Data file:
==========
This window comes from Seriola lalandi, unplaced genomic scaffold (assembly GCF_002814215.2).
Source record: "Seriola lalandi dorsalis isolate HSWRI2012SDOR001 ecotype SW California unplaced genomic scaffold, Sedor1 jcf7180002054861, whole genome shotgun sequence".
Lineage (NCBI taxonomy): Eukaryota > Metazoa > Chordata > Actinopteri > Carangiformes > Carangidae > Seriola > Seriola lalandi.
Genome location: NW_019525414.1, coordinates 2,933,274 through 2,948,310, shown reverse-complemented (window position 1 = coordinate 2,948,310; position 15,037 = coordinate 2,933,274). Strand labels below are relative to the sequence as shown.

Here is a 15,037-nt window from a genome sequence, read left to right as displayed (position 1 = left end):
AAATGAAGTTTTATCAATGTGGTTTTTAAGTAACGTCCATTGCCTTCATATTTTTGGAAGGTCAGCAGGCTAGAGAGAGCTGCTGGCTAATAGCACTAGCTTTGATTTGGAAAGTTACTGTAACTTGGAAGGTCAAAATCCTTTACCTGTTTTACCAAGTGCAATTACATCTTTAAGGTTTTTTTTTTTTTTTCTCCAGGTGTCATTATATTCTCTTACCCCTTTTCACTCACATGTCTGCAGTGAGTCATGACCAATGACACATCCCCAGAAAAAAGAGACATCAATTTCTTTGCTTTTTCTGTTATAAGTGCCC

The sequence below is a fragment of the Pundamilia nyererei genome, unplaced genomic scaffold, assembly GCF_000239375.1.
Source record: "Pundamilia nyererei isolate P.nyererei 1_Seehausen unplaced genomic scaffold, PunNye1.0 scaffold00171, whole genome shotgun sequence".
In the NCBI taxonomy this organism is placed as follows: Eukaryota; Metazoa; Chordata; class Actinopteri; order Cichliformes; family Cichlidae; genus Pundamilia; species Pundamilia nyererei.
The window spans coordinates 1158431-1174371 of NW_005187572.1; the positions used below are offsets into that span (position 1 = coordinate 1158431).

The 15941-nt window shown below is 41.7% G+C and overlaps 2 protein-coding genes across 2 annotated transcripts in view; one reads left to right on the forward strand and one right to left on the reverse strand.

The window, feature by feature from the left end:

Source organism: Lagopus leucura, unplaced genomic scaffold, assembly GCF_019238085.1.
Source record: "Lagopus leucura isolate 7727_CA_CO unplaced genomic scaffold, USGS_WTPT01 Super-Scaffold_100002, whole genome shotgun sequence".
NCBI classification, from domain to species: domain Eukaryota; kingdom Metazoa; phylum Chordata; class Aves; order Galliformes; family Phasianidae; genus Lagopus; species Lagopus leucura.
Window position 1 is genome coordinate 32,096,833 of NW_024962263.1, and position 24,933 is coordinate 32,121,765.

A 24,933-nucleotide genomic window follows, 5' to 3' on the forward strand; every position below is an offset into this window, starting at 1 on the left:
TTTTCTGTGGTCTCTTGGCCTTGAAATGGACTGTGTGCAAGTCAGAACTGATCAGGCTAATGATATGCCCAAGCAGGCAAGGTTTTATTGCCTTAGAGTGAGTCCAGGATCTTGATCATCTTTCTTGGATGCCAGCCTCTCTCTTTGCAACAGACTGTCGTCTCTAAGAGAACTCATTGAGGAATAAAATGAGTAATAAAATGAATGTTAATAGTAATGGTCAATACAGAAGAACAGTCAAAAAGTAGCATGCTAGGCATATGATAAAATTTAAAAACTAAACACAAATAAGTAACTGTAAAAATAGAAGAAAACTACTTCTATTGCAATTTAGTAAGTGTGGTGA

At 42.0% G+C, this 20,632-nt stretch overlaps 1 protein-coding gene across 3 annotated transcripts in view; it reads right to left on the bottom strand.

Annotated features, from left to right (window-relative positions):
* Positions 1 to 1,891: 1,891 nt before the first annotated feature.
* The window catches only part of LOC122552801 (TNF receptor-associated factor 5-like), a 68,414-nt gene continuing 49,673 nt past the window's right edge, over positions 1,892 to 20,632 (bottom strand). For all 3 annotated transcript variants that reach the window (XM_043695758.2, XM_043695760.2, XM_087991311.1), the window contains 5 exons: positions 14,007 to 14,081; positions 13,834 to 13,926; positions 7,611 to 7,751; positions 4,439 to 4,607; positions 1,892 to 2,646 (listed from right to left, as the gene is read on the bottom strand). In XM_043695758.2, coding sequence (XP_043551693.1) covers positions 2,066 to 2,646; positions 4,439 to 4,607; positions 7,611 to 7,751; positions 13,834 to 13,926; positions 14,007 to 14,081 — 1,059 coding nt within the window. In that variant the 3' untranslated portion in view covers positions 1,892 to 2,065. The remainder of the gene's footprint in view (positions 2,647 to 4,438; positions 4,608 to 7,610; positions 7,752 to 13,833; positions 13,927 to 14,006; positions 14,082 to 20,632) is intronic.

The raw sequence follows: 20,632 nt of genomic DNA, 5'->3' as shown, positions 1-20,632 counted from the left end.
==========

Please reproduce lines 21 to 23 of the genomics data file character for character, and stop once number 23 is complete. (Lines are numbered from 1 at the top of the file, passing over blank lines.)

* Positions 1 to 1,891: 1,891 nt before the first annotated feature.
* The window catches only part of LOC122552801 (TNF receptor-associated factor 5-like), a 68,414-nt gene continuing 49,673 nt past the window's right edge, over positions 1,892 to 20,632 (bottom strand). For all 3 annotated transcript variants that reach the window (XM_043695758.2, XM_043695760.2, XM_087991311.1), the window contains 5 exons: positions 14,007 to 14,081; positions 13,834 to 13,926; positions 7,611 to 7,751; positions 4,439 to 4,607; positions 1,892 to 2,646 (listed from right to left, as the gene is read on the bottom strand). In XM_043695758.2, coding sequence (XP_043551693.1) covers positions 2,066 to 2,646; positions 4,439 to 4,607; positions 7,611 to 7,751; positions 13,834 to 13,926; positions 14,007 to 14,081 — 1,059 coding nt within the window. In that variant the 3' untranslated portion in view covers positions 1,892 to 2,065. The remainder of the gene's footprint in view (positions 2,647 to 4,438; positions 4,608 to 7,610; positions 7,752 to 13,833; positions 13,927 to 14,006; positions 14,082 to 20,632) is intronic.

The raw sequence follows: 20,632 nt of genomic DNA, 5'->3' as shown, positions 1-20,632 counted from the left end.